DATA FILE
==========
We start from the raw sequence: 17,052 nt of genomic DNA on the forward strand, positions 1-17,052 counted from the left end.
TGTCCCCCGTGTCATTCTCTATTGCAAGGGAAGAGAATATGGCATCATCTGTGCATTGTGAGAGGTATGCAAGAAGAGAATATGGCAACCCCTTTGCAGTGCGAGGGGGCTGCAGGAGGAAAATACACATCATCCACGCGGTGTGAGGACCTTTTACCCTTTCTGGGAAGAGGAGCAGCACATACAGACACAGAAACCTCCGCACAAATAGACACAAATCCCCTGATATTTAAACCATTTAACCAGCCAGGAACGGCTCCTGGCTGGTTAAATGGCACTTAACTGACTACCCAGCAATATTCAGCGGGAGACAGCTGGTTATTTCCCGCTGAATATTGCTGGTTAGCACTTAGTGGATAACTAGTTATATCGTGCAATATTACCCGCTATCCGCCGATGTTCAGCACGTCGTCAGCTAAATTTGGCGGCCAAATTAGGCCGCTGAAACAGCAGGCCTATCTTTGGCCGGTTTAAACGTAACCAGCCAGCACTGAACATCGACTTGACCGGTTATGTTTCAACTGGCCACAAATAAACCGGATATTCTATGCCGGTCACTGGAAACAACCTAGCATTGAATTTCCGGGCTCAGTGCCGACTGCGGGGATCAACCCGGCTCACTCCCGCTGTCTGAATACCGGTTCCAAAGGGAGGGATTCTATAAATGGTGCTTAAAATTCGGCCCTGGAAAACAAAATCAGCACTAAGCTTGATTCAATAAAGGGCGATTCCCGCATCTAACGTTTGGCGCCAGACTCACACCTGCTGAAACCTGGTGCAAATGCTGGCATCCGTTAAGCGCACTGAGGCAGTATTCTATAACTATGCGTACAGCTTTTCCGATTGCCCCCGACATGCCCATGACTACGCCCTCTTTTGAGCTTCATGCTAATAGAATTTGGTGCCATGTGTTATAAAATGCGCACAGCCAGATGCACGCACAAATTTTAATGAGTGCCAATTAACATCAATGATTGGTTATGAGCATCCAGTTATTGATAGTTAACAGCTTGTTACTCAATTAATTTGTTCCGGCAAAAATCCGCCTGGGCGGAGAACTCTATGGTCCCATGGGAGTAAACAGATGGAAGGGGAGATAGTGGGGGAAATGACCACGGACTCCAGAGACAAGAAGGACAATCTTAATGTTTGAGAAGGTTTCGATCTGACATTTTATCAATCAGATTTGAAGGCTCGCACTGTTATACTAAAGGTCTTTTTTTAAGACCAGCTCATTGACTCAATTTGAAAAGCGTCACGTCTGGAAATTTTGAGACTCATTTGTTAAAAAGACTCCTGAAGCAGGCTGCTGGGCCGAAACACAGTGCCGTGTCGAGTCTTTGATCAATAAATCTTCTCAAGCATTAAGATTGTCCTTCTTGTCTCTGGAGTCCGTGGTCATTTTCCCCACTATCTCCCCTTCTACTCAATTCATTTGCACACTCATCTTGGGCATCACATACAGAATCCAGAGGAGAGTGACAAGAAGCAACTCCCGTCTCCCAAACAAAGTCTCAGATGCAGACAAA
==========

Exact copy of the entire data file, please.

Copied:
We start from the raw sequence: 17,052 nt of genomic DNA on the forward strand, positions 1-17,052 counted from the left end.
TGTCCCCCGTGTCATTCTCTATTGCAAGGGAAGAGAATATGGCATCATCTGTGCATTGTGAGAGGTATGCAAGAAGAGAATATGGCAACCCCTTTGCAGTGCGAGGGGGCTGCAGGAGGAAAATACACATCATCCACGCGGTGTGAGGACCTTTTACCCTTTCTGGGAAGAGGAGCAGCACATACAGACACAGAAACCTCCGCACAAATAGACACAAATCCCCTGATATTTAAACCATTTAACCAGCCAGGAACGGCTCCTGGCTGGTTAAATGGCACTTAACTGACTACCCAGCAATATTCAGCGGGAGACAGCTGGTTATTTCCCGCTGAATATTGCTGGTTAGCACTTAGTGGATAACTAGTTATATCGTGCAATATTACCCGCTATCCGCCGATGTTCAGCACGTCGTCAGCTAAATTTGGCGGCCAAATTAGGCCGCTGAAACAGCAGGCCTATCTTTGGCCGGTTTAAACGTAACCAGCCAGCACTGAACATCGACTTGACCGGTTATGTTTCAACTGGCCACAAATAAACCGGATATTCTATGCCGGTCACTGGAAACAACCTAGCATTGAATTTCCGGGCTCAGTGCCGACTGCGGGGATCAACCCGGCTCACTCCCGCTGTCTGAATACCGGTTCCAAAGGGAGGGATTCTATAAATGGTGCTTAAAATTCGGCCCTGGAAAACAAAATCAGCACTAAGCTTGATTCAATAAAGGGCGATTCCCGCATCTAACGTTTGGCGCCAGACTCACACCTGCTGAAACCTGGTGCAAATGCTGGCATCCGTTAAGCGCACTGAGGCAGTATTCTATAACTATGCGTACAGCTTTTCCGATTGCCCCCGACATGCCCATGACTACGCCCTCTTTTGAGCTTCATGCTAATAGAATTTGGTGCCATGTGTTATAAAATGCGCACAGCCAGATGCACGCACAAATTTTAATGAGTGCCAATTAACATCAATGATTGGTTATGAGCATCCAGTTATTGATAGTTAACAGCTTGTTACTCAATTAATTTGTTCCGGCAAAAATCCGCCTGGGCGGAGAACTCTATGGTCCCATGGGAGTAAACAGATGGAAGGGGAGATAGTGGGGGAAATGACCACGGACTCCAGAGACAAGAAGGACAATCTTAATGTTTGAGAAGGTTTCGATCTGACATTTTATCAATCAGATTTGAAGGCTCGCACTGTTATACTAAAGGTCTTTTTTTAAGACCAGCTCATTGACTCAATTTGAAAAGCGTCACGTCTGGAAATTTTGAGACTCATTTGTTAAAAAGACTCCTGAAGCAGGCTGCTGGGCCGAAACACAGTGCCGTGTCGAGTCTTTGATCAATAAATCTTCTCAAGCATTAAGATTGTCCTTCTTGTCTCTGGAGTCCGTGGTCATTTTCCCCACTATCTCCCCTTCTACTCAATTCATTTGCACACTCATCTTGGGCATCACATACAGAATCCAGAGGAGAGTGACAAGAAGCAACTCCCGTCTCCCAAACAAAGTCTCAGATGCAGACAAA